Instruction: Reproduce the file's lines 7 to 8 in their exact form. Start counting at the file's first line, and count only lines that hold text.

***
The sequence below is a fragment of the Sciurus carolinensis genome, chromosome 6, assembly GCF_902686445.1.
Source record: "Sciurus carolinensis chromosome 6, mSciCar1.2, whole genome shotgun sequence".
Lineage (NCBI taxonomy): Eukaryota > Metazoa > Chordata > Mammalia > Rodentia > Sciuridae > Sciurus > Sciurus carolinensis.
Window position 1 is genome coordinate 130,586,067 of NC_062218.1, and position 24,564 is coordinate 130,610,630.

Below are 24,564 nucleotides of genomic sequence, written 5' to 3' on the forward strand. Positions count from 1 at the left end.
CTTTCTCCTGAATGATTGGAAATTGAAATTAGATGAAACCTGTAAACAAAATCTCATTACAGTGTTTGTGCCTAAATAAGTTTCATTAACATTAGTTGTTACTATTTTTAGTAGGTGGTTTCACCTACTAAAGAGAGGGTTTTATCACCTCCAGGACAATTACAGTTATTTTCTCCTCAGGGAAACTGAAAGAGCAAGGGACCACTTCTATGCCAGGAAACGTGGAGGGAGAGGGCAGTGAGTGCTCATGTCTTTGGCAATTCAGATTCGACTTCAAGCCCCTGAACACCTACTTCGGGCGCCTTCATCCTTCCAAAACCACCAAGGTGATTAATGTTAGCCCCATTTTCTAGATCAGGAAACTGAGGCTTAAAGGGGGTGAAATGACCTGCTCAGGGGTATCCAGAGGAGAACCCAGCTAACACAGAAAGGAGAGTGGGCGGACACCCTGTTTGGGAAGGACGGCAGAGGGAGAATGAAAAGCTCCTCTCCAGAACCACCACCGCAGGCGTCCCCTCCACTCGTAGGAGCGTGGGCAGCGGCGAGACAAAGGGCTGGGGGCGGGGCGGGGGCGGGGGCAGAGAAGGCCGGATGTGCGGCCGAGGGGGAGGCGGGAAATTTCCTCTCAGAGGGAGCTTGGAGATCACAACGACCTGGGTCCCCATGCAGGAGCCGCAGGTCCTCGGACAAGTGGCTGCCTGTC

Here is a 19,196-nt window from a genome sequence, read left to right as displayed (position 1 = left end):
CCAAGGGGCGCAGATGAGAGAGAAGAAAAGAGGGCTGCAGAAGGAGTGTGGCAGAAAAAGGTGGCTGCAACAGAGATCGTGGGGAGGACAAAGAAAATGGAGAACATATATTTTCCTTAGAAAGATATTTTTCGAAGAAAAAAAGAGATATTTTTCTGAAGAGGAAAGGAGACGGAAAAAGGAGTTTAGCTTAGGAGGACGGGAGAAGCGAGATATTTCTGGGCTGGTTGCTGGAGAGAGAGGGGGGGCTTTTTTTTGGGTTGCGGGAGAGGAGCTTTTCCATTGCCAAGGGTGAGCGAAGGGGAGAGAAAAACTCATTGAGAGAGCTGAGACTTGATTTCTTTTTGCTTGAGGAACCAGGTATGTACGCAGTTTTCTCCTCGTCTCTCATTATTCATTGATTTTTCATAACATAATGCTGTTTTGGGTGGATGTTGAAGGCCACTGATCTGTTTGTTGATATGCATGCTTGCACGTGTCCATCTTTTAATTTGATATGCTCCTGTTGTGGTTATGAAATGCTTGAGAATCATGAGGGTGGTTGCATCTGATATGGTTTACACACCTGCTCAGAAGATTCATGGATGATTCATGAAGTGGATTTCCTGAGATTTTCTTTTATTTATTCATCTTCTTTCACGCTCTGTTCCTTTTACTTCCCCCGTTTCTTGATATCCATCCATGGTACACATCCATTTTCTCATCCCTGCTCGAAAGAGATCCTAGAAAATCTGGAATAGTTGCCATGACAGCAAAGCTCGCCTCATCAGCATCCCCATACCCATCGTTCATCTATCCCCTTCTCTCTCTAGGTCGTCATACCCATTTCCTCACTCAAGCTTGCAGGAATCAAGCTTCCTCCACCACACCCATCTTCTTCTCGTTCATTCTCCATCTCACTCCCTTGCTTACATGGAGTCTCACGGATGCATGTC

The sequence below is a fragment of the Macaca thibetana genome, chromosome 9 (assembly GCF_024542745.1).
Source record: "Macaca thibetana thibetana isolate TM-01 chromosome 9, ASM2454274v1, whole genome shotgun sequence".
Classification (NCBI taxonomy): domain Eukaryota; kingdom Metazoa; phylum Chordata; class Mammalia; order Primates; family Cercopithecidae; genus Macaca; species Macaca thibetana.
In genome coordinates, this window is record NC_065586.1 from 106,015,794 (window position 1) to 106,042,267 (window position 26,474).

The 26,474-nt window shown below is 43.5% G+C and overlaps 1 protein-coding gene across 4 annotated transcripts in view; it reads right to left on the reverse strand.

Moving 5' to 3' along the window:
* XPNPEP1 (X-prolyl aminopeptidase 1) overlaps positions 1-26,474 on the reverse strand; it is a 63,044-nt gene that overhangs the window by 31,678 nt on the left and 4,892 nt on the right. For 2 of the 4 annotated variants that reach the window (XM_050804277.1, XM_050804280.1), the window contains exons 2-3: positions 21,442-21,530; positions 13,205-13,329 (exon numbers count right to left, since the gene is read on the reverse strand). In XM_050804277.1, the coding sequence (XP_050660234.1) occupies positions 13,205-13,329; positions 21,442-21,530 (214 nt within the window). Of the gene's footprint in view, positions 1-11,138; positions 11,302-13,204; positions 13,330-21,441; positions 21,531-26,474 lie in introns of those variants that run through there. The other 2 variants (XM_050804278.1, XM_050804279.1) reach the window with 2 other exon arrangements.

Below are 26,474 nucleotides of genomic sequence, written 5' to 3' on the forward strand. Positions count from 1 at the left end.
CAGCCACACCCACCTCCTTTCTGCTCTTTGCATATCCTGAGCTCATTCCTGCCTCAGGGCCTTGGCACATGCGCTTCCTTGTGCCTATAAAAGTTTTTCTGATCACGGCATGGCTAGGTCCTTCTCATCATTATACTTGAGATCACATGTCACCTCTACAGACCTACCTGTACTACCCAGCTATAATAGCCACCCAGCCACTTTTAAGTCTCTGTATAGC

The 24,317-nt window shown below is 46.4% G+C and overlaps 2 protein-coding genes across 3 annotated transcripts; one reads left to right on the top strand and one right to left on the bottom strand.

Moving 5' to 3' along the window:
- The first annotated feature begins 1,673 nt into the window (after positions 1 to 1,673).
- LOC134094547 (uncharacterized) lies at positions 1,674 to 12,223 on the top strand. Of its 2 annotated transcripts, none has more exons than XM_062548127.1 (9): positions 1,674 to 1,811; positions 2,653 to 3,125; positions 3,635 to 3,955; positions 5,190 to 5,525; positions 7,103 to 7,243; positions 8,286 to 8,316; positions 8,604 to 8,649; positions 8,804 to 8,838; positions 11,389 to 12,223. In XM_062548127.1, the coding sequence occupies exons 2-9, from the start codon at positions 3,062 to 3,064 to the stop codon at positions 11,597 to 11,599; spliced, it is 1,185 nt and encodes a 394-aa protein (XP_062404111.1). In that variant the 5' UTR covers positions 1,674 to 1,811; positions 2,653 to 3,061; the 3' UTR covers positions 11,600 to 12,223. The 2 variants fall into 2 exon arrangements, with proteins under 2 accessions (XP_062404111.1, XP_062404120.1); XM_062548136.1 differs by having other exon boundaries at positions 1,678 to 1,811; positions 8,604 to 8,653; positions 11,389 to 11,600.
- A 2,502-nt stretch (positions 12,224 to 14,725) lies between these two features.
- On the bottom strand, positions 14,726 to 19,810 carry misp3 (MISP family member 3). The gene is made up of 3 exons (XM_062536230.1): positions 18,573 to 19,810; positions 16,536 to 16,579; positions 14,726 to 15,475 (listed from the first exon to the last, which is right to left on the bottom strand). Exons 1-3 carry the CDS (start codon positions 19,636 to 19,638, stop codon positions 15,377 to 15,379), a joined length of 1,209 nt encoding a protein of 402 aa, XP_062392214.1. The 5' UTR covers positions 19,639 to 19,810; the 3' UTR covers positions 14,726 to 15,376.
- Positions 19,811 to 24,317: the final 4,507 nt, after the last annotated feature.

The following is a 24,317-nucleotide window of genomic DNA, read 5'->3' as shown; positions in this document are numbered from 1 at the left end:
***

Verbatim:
Here is a 19,196-nt window from a genome sequence, read left to right as displayed (position 1 = left end):
CCAAGGGGCGCAGATGAGAGAGAAGAAAAGAGGGCTGCAGAAGGAGTGTGGCAGAAAAAGGTGGCTGCAACAGAGATCGTGGGGAGGACAAAGAAAATGGAGAACATATATTTTCCTTAGAAAGATATTTTTCGAAGAAAAAAAGAGATATTTTTCTGAAGAGGAAAGGAGACGGAAAAAGGAGTTTAGCTTAGGAGGACGGGAGAAGCGAGATATTTCTGGGCTGGTTGCTGGAGAGAGAGGGGGGGCTTTTTTTTGGGTTGCGGGAGAGGAGCTTTTCCATTGCCAAGGGTGAGCGAAGGGGAGAGAAAAACTCATTGAGAGAGCTGAGACTTGATTTCTTTTTGCTTGAGGAACCAGGTATGTACGCAGTTTTCTCCTCGTCTCTCATTATTCATTGATTTTTCATAACATAATGCTGTTTTGGGTGGATGTTGAAGGCCACTGATCTGTTTGTTGATATGCATGCTTGCACGTGTCCATCTTTTAATTTGATATGCTCCTGTTGTGGTTATGAAATGCTTGAGAATCATGAGGGTGGTTGCATCTGATATGGTTTACACACCTGCTCAGAAGATTCATGGATGATTCATGAAGTGGATTTCCTGAGATTTTCTTTTATTTATTCATCTTCTTTCACGCTCTGTTCCTTTTACTTCCCCCGTTTCTTGATATCCATCCATGGTACACATCCATTTTCTCATCCCTGCTCGAAAGAGATCCTAGAAAATCTGGAATAGTTGCCATGACAGCAAAGCTCGCCTCATCAGCATCCCCATACCCATCGTTCATCTATCCCCTTCTCTCTCTAGGTCGTCATACCCATTTCCTCACTCAAGCTTGCAGGAATCAAGCTTCCTCCACCACACCCATCTTCTTCTCGTTCATTCTCCATCTCACTCCCTTGCTTACATGGAGTCTCACGGATGCATGTC